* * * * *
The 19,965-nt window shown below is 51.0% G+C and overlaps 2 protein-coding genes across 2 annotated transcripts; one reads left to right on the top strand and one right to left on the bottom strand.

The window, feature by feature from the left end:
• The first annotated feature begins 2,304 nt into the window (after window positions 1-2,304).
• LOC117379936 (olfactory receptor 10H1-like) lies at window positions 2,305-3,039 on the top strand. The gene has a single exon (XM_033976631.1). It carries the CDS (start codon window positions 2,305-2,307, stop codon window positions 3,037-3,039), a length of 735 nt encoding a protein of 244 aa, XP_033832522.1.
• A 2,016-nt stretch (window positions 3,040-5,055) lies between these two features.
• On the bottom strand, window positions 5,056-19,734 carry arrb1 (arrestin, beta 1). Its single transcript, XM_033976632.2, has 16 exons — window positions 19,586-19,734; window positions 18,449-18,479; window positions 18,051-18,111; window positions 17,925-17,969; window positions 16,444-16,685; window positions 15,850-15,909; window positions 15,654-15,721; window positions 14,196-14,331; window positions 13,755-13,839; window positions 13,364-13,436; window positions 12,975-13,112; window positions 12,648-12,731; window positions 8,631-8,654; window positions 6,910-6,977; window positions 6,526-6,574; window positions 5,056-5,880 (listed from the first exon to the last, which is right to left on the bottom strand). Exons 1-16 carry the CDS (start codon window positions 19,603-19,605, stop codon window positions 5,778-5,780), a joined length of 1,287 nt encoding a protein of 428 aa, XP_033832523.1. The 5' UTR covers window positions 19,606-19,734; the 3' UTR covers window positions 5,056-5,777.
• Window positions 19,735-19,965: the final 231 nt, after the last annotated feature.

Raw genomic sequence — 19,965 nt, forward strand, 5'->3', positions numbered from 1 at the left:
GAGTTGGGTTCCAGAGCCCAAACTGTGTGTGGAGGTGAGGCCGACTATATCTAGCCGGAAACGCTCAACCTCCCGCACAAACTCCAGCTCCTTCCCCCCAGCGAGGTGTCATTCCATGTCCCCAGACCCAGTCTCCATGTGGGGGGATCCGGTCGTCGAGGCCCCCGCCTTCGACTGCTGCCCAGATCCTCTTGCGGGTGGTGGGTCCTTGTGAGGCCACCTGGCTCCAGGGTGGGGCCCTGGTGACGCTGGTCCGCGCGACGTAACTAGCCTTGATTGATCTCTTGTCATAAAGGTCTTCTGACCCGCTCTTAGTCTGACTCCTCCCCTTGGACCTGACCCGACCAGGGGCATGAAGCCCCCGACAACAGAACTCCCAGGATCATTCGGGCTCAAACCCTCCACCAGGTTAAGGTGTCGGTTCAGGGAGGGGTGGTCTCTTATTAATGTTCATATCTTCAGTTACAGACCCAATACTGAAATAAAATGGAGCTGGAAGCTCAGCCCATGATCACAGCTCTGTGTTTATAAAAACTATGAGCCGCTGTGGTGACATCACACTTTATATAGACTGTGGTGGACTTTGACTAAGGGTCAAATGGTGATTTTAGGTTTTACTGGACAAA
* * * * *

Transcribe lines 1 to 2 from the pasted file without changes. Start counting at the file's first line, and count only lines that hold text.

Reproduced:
The 19,965-nt window shown below is 51.0% G+C and overlaps 2 protein-coding genes across 2 annotated transcripts; one reads left to right on the top strand and one right to left on the bottom strand.

The window, feature by feature from the left end: